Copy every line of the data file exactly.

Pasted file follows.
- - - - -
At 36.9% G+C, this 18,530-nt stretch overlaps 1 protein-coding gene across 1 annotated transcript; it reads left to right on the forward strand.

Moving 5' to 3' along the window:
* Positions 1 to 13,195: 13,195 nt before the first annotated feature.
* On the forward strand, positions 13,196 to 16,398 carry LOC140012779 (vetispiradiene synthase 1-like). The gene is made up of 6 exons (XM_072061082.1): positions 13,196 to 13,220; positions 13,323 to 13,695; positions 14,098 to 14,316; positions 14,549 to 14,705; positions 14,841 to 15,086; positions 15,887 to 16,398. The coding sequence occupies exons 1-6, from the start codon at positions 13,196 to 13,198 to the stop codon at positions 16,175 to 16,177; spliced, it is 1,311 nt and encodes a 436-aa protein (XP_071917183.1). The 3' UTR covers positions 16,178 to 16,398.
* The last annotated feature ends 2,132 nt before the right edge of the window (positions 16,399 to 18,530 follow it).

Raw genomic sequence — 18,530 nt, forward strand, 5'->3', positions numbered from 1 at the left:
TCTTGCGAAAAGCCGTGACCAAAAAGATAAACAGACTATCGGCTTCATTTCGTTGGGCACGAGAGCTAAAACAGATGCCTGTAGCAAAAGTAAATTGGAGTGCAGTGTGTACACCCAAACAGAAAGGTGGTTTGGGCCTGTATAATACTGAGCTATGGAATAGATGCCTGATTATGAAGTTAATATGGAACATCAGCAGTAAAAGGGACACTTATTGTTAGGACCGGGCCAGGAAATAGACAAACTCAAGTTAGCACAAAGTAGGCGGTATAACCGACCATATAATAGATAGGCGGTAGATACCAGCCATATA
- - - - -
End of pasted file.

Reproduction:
At 36.9% G+C, this 18,530-nt stretch overlaps 1 protein-coding gene across 1 annotated transcript; it reads left to right on the forward strand.

Moving 5' to 3' along the window:
* Positions 1 to 13,195: 13,195 nt before the first annotated feature.
* On the forward strand, positions 13,196 to 16,398 carry LOC140012779 (vetispiradiene synthase 1-like). The gene is made up of 6 exons (XM_072061082.1): positions 13,196 to 13,220; positions 13,323 to 13,695; positions 14,098 to 14,316; positions 14,549 to 14,705; positions 14,841 to 15,086; positions 15,887 to 16,398. The coding sequence occupies exons 1-6, from the start codon at positions 13,196 to 13,198 to the stop codon at positions 16,175 to 16,177; spliced, it is 1,311 nt and encodes a 436-aa protein (XP_071917183.1). The 3' UTR covers positions 16,178 to 16,398.
* The last annotated feature ends 2,132 nt before the right edge of the window (positions 16,399 to 18,530 follow it).

Raw genomic sequence — 18,530 nt, forward strand, 5'->3', positions numbered from 1 at the left:
TCTTGCGAAAAGCCGTGACCAAAAAGATAAACAGACTATCGGCTTCATTTCGTTGGGCACGAGAGCTAAAACAGATGCCTGTAGCAAAAGTAAATTGGAGTGCAGTGTGTACACCCAAACAGAAAGGTGGTTTGGGCCTGTATAATACTGAGCTATGGAATAGATGCCTGATTATGAAGTTAATATGGAACATCAGCAGTAAAAGGGACACTTATTGTTAGGACCGGGCCAGGAAATAGACAAACTCAAGTTAGCACAAAGTAGGCGGTATAACCGACCATATAATAGATAGGCGGTAGATACCAGCCATATA